Locals hold NGO staff hostage over jobs in refugee camps

Police keep the protesters away from a refugee camp. David Okema.

WEST NILE — Humanitarian organisations operating in refugee camps in West Nile are under pressure to fire all the non-Madi ethnic staff they have employed.

The worst affected are Lutheran World Federation (LWF) and World Vision Uganda which have been forced to temporarily suspend operations and services to South Sudanese refugees who are host to the camps.

According to sources from Palorinya camp, the Madi community accused the two organisation of bias in recruitment of staff.

Sources told PML Daily that staffers of the two organisations have been attacked at least twice in the recent past by locals accusing them of nepotism.

On Monday, a group of irate people allegedly from the Madi community in Palorinya stormed the office of LWF over the same matter.

The protesters, who were chanting in their local dialect, pelted stones at the office of the LWF before they set fire to a nearby kiosk. They were shouting that LWF should give some of the jobs they claimed were taken up by “Baganda and Acholi majority in the top positions” to their own.

A staffer with LWF, who preferred anonymity because of the sensitivity of the matter, told this news website last week that they woke up to a protest organised by local community against their staff.

The source said the locals fell trees using power sows to block vehicle humanitarian organisation vehicles from accessing the refugee camps.

On Monday morning, the angry locals reportedly held LWF staffers hostage, forcing Police to deploy in the camp.

“We are behind our gate since morning, we can’t go out and our work is paralysed. We still don’t know what will happen,” the source told this website on Monday afternoon.

The locals accuse the humanitarian organisations, including Lutheran World Federation and World Vision of prioritising jobs for non-residents at their expense.

They say the majority of jobs have been offered to people from other areas even when their own apply for the same positions whenever advertised.

The protest started against World Vision and has since spread to other organisations like LWF, Medicins San Frontieres, and Medical Team International. Operations of UNHCR were also affected.

Josephine Angushia, Police spokesperson for West Nile region, at confirmed the happening, describing it as violent protest by local community.

She said the locals attacked World Vision vehicles carrying relief supplies heading to the distribution point at the camp.

She said the protesters have destroyed a lot of property, including a shop and a several trees around Palorinya trading centre.

“They claim that there is unfair employment policy by World Vision but we still don’t know if that is true,” Angushia said, adding that, besides security, Police were providing engagement role between the leaders, organisation and the youth to ensure that the situation is normalised.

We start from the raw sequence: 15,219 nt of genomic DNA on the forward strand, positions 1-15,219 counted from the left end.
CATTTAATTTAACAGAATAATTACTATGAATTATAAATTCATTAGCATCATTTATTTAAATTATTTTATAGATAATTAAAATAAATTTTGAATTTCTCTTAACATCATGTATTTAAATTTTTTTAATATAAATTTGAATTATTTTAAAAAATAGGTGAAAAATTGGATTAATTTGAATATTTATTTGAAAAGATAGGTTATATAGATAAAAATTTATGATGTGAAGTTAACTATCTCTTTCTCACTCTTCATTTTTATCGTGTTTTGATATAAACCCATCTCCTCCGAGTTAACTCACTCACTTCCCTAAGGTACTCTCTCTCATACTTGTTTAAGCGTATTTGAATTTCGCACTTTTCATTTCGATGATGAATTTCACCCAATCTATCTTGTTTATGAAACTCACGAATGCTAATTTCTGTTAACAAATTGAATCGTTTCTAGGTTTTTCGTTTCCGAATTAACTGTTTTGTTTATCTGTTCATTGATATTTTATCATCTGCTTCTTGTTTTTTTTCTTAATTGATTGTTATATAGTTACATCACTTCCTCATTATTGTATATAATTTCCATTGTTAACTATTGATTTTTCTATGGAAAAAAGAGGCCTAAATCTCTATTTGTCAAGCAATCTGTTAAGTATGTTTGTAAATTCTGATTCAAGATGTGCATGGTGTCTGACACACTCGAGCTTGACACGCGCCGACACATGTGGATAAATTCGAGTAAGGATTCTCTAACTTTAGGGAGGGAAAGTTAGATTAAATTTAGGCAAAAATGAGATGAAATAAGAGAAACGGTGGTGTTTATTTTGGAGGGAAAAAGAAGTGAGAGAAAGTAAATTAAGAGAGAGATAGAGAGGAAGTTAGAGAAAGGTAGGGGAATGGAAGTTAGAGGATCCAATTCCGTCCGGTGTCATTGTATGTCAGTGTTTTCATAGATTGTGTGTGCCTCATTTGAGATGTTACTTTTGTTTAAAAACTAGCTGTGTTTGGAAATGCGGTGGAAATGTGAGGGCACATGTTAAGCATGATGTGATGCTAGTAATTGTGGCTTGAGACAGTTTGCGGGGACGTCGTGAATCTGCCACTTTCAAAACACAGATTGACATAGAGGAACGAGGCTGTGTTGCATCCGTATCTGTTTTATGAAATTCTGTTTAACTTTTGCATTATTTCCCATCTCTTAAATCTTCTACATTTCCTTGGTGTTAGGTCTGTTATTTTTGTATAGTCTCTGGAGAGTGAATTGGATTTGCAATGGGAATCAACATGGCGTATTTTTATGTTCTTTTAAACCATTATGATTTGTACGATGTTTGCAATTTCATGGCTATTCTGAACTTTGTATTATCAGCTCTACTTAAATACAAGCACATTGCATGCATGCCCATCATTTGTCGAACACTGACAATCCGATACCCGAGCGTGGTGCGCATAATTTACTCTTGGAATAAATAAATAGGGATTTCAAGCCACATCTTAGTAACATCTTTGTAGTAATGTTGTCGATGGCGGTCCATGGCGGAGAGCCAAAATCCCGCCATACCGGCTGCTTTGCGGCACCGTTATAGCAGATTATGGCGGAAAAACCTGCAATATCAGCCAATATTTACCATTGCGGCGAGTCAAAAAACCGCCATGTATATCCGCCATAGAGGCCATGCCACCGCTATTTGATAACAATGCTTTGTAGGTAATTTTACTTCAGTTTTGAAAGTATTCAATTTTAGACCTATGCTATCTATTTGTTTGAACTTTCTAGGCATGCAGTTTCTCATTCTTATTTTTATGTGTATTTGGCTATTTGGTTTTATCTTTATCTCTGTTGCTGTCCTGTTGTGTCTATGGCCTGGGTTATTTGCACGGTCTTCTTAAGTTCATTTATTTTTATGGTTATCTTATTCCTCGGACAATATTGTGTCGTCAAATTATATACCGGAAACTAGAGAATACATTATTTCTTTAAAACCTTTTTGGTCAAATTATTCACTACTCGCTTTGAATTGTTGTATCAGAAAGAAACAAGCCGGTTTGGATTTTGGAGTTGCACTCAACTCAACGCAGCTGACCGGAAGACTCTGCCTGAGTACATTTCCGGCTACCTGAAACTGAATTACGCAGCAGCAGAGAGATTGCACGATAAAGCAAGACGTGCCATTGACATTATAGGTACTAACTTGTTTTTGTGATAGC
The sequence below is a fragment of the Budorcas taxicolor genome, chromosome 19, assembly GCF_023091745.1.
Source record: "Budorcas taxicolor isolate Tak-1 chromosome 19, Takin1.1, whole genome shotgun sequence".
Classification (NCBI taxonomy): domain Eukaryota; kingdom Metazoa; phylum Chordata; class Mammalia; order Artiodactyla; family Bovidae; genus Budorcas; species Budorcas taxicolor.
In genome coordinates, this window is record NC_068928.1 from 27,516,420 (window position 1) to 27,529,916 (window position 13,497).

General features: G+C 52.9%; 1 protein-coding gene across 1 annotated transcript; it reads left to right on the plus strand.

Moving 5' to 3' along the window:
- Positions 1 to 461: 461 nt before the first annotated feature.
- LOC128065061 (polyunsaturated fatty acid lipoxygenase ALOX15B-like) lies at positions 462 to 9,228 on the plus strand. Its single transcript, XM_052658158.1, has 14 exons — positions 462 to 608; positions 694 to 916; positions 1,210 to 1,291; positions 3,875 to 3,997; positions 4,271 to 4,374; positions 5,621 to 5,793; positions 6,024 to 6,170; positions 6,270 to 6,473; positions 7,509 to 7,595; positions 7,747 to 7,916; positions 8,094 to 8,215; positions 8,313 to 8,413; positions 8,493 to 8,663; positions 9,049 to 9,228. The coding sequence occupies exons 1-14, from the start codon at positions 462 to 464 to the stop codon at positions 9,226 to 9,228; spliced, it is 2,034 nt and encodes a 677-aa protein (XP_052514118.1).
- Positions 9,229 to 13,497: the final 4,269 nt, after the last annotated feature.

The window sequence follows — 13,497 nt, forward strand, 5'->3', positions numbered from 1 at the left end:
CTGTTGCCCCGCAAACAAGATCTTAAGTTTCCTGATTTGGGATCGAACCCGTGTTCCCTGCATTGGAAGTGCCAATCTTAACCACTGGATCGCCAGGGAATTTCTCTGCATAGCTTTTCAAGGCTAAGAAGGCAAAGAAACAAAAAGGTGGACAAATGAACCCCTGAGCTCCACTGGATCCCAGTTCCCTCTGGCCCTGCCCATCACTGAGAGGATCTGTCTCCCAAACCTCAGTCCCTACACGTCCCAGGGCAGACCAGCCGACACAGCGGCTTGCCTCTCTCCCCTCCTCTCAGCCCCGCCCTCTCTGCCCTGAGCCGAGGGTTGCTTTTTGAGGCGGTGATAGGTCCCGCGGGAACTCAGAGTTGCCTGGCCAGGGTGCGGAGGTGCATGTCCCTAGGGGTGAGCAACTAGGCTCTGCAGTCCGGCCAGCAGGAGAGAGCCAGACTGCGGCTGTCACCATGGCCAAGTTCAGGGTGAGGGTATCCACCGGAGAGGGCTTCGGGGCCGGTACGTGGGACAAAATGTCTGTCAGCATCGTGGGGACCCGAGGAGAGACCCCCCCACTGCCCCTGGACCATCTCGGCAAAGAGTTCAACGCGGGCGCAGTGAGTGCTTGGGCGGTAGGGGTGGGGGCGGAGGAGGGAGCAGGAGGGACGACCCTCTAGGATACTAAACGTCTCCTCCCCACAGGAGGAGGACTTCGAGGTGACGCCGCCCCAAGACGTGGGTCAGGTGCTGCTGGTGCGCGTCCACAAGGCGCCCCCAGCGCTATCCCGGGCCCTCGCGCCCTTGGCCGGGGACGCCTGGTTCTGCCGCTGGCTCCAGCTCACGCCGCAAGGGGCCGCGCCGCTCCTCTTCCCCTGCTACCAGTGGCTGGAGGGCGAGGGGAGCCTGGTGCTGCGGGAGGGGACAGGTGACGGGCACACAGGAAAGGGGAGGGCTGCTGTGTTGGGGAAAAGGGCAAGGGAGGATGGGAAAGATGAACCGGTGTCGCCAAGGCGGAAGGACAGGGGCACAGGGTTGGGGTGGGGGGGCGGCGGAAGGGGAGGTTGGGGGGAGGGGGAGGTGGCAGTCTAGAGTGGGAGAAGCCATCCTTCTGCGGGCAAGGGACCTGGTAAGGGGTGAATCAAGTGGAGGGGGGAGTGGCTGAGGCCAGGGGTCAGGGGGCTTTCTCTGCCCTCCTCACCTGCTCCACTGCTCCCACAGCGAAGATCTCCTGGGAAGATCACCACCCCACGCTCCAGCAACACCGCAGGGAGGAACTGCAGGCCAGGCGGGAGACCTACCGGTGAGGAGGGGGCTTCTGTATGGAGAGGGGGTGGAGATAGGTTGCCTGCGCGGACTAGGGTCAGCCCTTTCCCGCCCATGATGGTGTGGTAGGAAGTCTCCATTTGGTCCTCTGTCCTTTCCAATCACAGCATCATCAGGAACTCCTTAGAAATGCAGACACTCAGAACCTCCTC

Agnes Kabaikya, communication officer for World Vision in Kampala, said following recent reports of unrest, World Vision West Nile Refugee Response office has made sure of the safety and security of all its staff members while continuing its urgent food assistance to serve around 170,000 refugees in Palorinya each month.

Kabaikya denied the allegation that World Vision segregates the West Nile people from working by giving preference to other Ugandans.

She said the organisation will continue coordinating with authorities in the district and bases its decision for the staff’s safety regardless of tribe, faith or gender.

The communication officer emphasises that World Vision, which has worked in Uganda for 30 years, will maintains its impartiality on humanitarian work.

Police spokesperson Angushia had urged the humanitarian organisations and the leaders to engage locals, especially the youth, with a view to changing their mindset on employment issues.

She said no body was arrested but that Police have since restored calm.

In 2016, a similar protest erupted at Rhino refugee camp in Arua but was handled by all parties.

“There is need to select some local leader to harmonize conflict that will interrupt the work with organisation and its operation in the camps. This will create harmonious situation with the local communities so that there is coexistence, because local community wants to be part of what is happening in their areas,” Angushia said.




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